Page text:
In Part 3, Growth marketing — Figure out your user acquisition strategy or go out of business), ll elaborate on why User Acquisition, Engagement, and Growth should be your mantra from day one.
Sounds good? Keep on reading and move on to Part 1: Product Discovery.
Part 1: Product Discovery
Don’t proceed until you validate your most critical assumptions
How big of a market are we talking?
Do you want to spend the next 2–3 years building your product only to realize that you reached the ceiling with no more room for growth? You need to have your world domination plan ready for the next 3–5–10 years and scale your opportunity accordingly.
What is your (unfair) advantage?
Who are your competitors? What are their strengths and weaknesses? How will you beat them in the long term (think 5–10 years from now)? Explore your opportunities in-depth with extensive market/user research. Next, validate your assumptions by prototyping and testing with your target audience and measuring their excitement level.
What are the costs to build and launch?
Run tech discovery in parallel and explore different stacks to get a sense of how expensive your product will be to build and maintain. What is the minimum viable product (MVP) that you can launch and get the most real-life user data as soon as possible?
What are the user acquisition costs in 2020?
User acquisition costs are where startups fail today. It used to be that 90% of your budget went into technology, but today it’s user acquisition costs that burn the budget most. Figure out these costs, and, as an additional reward, you will most likely increase your total return on investment (ROI).
Run these processes to discover bigger opportunities
Running extensive Product Discovery phases will help you minimize your risks and have the additional benefit of allowing you to realize more significant insights. When you dig deep into your market, talk to dozens of target users, and do extensive research on your competition, you might discover more opportunities than you anticipated. When you spend extra time on discovery and do extensive research, you’ll make sure you’re not leaving any gold at the table.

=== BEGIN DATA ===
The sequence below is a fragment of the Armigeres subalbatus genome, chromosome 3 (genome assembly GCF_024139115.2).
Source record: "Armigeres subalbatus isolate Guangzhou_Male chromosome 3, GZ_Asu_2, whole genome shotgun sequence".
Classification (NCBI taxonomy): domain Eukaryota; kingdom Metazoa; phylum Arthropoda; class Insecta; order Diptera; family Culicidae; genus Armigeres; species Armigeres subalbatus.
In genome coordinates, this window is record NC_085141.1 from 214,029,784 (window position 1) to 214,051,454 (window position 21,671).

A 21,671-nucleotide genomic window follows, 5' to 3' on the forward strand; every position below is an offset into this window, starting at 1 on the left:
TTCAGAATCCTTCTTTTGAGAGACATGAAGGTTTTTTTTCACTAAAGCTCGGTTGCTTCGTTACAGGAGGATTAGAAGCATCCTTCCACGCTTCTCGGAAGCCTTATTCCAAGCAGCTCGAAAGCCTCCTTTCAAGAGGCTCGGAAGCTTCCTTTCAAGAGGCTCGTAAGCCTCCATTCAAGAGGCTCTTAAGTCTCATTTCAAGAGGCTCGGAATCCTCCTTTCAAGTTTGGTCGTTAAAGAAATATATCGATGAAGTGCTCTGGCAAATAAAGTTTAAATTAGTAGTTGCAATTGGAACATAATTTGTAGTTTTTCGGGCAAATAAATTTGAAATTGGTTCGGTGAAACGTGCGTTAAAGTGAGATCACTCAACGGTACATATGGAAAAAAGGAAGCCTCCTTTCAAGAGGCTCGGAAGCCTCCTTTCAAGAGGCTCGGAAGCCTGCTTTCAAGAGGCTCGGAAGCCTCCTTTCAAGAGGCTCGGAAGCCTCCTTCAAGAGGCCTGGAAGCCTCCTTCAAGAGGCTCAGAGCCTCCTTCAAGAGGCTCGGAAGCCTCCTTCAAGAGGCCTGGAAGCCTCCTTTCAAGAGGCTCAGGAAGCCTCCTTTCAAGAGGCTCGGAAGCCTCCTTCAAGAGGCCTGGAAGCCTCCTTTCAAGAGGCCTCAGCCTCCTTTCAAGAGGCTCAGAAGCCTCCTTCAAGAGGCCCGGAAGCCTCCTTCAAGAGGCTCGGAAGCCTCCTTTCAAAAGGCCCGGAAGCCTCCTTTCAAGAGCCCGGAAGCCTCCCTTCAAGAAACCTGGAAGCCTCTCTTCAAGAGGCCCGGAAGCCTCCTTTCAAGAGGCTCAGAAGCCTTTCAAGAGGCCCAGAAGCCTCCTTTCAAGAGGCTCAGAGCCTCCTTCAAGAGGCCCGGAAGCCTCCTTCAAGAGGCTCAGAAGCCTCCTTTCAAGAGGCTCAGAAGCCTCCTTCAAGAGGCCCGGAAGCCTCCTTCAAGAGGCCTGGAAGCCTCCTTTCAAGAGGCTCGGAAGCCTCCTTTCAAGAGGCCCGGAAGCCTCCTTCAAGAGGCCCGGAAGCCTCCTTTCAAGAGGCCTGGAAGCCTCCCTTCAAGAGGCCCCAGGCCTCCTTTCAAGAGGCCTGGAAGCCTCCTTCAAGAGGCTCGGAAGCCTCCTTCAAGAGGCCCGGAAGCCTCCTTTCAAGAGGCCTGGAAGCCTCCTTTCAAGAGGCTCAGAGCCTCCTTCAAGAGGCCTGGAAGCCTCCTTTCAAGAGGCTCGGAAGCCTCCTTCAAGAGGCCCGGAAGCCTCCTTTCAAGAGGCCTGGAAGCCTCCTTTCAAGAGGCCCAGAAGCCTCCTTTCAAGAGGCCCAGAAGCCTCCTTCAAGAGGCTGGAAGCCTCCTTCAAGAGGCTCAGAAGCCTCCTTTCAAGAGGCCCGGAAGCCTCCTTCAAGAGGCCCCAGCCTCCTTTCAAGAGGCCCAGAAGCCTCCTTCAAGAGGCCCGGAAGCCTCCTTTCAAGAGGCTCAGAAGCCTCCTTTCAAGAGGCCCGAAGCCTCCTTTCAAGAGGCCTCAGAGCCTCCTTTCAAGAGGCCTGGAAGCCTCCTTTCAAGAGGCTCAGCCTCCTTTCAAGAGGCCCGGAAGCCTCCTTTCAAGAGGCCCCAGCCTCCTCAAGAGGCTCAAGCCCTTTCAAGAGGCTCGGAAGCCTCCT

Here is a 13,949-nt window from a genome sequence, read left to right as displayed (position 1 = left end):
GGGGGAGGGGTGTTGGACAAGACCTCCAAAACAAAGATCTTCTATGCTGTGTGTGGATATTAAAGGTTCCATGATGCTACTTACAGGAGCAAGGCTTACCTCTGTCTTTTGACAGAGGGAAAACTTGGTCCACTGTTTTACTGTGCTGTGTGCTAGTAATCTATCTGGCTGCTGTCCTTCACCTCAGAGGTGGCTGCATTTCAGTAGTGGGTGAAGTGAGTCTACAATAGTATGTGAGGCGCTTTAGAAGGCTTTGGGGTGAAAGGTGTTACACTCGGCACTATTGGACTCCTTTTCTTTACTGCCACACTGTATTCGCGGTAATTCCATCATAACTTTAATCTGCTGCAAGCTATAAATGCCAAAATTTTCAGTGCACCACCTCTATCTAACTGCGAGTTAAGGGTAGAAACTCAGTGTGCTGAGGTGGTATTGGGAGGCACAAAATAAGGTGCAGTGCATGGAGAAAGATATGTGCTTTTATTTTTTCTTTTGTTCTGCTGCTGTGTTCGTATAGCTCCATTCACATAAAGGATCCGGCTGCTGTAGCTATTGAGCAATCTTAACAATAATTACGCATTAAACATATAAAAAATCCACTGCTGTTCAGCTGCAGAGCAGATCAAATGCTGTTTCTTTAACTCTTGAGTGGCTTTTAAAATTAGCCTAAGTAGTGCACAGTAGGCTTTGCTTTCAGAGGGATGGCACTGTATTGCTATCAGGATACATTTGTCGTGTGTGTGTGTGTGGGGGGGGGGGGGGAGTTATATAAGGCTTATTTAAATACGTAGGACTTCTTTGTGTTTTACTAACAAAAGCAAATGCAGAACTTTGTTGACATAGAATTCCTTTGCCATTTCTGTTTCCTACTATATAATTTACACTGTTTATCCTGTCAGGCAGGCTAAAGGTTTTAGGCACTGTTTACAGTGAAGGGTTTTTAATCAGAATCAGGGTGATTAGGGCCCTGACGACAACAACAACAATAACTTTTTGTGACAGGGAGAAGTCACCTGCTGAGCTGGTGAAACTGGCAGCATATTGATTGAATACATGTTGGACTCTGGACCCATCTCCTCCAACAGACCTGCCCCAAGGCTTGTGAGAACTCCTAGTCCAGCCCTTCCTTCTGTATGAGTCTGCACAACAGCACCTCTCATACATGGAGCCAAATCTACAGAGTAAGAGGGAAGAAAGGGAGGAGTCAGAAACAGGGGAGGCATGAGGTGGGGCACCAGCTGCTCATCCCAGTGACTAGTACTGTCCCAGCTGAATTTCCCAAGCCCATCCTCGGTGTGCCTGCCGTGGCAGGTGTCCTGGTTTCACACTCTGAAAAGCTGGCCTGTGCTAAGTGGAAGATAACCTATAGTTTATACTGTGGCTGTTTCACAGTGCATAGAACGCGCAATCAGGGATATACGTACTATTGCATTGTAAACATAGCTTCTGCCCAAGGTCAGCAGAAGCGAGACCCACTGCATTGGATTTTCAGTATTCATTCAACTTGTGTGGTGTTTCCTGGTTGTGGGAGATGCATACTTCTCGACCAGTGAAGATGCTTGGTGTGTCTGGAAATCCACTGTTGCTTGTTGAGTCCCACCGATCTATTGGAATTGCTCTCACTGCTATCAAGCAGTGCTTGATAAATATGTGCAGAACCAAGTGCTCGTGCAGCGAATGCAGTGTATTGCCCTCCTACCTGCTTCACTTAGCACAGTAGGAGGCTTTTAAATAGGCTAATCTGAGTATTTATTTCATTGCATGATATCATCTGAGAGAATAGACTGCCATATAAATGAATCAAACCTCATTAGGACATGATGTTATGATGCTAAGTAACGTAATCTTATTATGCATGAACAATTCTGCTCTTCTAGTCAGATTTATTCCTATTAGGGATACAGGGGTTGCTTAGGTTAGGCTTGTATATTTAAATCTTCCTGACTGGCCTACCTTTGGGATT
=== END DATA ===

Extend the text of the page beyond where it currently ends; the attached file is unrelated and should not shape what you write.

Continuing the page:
Our approach: a hybrid of waterfall and agile
Yeah, waterfall is a dirty word today, and agile is the way to go, but honestly, how many product managers do you know that will or can sign a blank check and let you iterate endlessly? Usually, we’re dealing with fixed budgets, deadlines, and expectations that we need to meet. What we do for our clients is to work with them within given constraints. We get them to a point where they have their product in the market with some initial traction. This way, our clients can then go to their bosses and CFOs, show them early results, and get bigger budgets approved to allow us to shift into a fully agile model and run an iterative process based on real-life data and feedback from the market.